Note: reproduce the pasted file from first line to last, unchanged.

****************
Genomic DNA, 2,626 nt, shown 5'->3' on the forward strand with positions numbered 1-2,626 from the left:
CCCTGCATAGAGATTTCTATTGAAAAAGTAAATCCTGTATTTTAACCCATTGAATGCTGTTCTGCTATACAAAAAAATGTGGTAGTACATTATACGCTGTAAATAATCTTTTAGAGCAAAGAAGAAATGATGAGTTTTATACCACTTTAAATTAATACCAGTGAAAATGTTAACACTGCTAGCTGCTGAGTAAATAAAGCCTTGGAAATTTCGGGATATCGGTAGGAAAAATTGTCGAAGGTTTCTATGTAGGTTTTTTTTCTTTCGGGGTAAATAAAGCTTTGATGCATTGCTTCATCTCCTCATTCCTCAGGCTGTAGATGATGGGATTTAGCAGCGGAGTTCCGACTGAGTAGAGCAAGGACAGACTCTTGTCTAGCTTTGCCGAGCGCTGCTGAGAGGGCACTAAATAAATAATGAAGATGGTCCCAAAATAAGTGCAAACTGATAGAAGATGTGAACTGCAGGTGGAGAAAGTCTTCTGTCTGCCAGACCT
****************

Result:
Genomic DNA, 2,626 nt, shown 5'->3' on the forward strand with positions numbered 1-2,626 from the left:
CCCTGCATAGAGATTTCTATTGAAAAAGTAAATCCTGTATTTTAACCCATTGAATGCTGTTCTGCTATACAAAAAAATGTGGTAGTACATTATACGCTGTAAATAATCTTTTAGAGCAAAGAAGAAATGATGAGTTTTATACCACTTTAAATTAATACCAGTGAAAATGTTAACACTGCTAGCTGCTGAGTAAATAAAGCCTTGGAAATTTCGGGATATCGGTAGGAAAAATTGTCGAAGGTTTCTATGTAGGTTTTTTTTCTTTCGGGGTAAATAAAGCTTTGATGCATTGCTTCATCTCCTCATTCCTCAGGCTGTAGATGATGGGATTTAGCAGCGGAGTTCCGACTGAGTAGAGCAAGGACAGACTCTTGTCTAGCTTTGCCGAGCGCTGCTGAGAGGGCACTAAATAAATAATGAAGATGGTCCCAAAATAAGTGCAAACTGATAGAAGATGTGAACTGCAGGTGGAGAAAGTCTTCTGTCTGCCAGACCT